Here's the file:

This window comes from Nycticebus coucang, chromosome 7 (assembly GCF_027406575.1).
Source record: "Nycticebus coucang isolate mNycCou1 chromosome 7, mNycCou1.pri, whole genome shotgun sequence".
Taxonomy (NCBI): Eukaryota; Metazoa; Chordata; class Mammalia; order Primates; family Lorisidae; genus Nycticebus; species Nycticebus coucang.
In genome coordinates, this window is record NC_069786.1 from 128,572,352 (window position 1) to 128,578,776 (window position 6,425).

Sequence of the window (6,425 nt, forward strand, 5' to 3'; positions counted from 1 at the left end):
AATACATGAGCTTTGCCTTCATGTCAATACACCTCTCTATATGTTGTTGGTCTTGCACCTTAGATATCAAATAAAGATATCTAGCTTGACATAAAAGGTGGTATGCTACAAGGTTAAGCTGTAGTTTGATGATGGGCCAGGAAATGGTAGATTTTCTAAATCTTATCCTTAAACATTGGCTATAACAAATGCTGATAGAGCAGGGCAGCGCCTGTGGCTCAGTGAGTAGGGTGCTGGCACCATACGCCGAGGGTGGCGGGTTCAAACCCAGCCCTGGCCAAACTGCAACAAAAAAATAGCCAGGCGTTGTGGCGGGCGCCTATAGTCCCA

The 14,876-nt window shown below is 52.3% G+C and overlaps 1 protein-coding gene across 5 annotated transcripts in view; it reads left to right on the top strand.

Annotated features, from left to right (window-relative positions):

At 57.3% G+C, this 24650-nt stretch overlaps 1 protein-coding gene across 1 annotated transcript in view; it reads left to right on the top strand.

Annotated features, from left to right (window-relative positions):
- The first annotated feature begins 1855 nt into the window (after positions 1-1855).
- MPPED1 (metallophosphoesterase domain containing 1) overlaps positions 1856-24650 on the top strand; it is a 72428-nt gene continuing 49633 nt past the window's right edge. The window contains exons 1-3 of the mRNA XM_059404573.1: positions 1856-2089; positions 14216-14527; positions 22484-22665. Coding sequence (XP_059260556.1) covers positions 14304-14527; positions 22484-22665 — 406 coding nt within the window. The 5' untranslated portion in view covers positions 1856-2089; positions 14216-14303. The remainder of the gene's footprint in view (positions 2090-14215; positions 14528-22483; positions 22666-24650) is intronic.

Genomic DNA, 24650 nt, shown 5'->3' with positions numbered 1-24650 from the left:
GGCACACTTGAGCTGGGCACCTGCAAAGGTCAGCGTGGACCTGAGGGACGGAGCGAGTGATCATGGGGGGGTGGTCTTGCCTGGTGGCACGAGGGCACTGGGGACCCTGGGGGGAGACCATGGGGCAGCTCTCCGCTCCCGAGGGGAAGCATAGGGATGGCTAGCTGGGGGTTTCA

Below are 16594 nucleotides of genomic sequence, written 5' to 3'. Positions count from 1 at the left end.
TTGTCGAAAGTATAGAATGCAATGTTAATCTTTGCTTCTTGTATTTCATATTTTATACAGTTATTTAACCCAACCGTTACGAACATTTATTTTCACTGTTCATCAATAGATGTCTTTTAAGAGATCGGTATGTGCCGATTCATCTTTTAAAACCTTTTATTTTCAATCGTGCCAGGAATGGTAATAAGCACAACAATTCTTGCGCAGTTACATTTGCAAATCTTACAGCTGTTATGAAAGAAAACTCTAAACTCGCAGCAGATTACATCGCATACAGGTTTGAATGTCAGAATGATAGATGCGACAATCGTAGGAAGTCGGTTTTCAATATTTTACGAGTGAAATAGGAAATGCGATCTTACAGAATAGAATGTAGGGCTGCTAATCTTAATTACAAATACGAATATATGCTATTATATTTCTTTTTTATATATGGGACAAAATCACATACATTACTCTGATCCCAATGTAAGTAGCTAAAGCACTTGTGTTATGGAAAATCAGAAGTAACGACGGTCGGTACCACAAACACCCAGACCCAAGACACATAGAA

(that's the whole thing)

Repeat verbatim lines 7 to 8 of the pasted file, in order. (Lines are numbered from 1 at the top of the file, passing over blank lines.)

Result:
The 14,876-nt window shown below is 52.3% G+C and overlaps 1 protein-coding gene across 5 annotated transcripts in view; it reads left to right on the top strand.

Annotated features, from left to right (window-relative positions):